White House in denial that vaccine mandates are at risk as SCOTUS ruling looms

The Supreme Court heard arguments last week concerning the legality of two of the Biden administration’s COVID-19 vaccine mandates.

Although the high court’s conservative justices at times sounded skeptical, however, the White House denies that it has any reason to worry. 

“We are confident in our legal authority, as we’ve been stating for these past several months,” White House deputy press secretary Karine Jean-Pierre told reporters aboard Air Force One, according to the Washington Examiner.

“Unvaccinated Americans continue to face a real threat of severe illness and death, including from [omicron],” she added.

“Protects vulnerable patients”

Jean-Pierre went on to defend the Occupational Health and Safety Administration’s requirement that businesses with over 100 employees verify that all members of their workforce have been fully vaccinated.

“The OSHA rule ensures that employers are protecting their employees by encouraging workers to get vaccinated and requiring unvaccinated workers to mask and test,” she said, according to the Examiner.

Another rule from the Biden administration requires health care professionals to get vaccinated for the coronavirus, a move that Jean-Pierre claimed “protects vulnerable patients by requiring that covered healthcare providers get vaccinated.”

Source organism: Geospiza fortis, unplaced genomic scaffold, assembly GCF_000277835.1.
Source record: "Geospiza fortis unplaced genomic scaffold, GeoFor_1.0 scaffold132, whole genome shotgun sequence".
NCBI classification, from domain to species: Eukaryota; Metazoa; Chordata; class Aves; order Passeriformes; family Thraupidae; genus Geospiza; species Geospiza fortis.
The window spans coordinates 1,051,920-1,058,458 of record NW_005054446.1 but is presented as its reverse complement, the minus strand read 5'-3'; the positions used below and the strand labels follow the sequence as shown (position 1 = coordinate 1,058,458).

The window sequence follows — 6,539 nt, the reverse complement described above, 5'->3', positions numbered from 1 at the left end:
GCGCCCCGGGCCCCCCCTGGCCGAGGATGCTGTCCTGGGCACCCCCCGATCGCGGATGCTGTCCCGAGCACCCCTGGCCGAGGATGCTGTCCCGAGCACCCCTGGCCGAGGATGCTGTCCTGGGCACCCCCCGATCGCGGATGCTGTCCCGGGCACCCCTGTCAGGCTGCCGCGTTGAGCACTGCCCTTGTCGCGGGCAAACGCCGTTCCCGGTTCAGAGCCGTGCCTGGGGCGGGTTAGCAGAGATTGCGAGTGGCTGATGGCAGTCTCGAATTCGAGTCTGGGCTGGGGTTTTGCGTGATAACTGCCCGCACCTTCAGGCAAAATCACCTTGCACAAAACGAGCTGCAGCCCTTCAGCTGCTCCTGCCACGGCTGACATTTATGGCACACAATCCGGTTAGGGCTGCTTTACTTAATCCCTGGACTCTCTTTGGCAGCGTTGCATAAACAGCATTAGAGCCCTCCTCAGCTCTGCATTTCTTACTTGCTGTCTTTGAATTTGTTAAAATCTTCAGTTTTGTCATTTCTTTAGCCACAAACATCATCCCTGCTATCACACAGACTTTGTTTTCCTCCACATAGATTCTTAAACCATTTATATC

The deputy press secretary went on to assert that there is broad public support for the president’s decision to force vaccination on large swaths of the American public.

“The views of the relevant voices across the spectrum, ranging from the American Medical Association to the AFL-CIO [union], is that the need and the urgency for these policies is greater than ever,” she insisted, according to the Examiner.

“Never done before”

However, comments from some of the Supreme Court’s more conservative members suggest they are far from convinced.

Fox News noted that Chief Justice John Roberts at one point stressed the unprecedented nature of the administration’s rules, remarking, “This is something the federal government has never done before.”

Meanwhile, Justice Samuel Alito pushed back on what he felt was a drive to rush the decision, asking, “Does the federal government object to our taking a couple of days, maybe, to think about this, to digest the arguments before people start losing jobs?”

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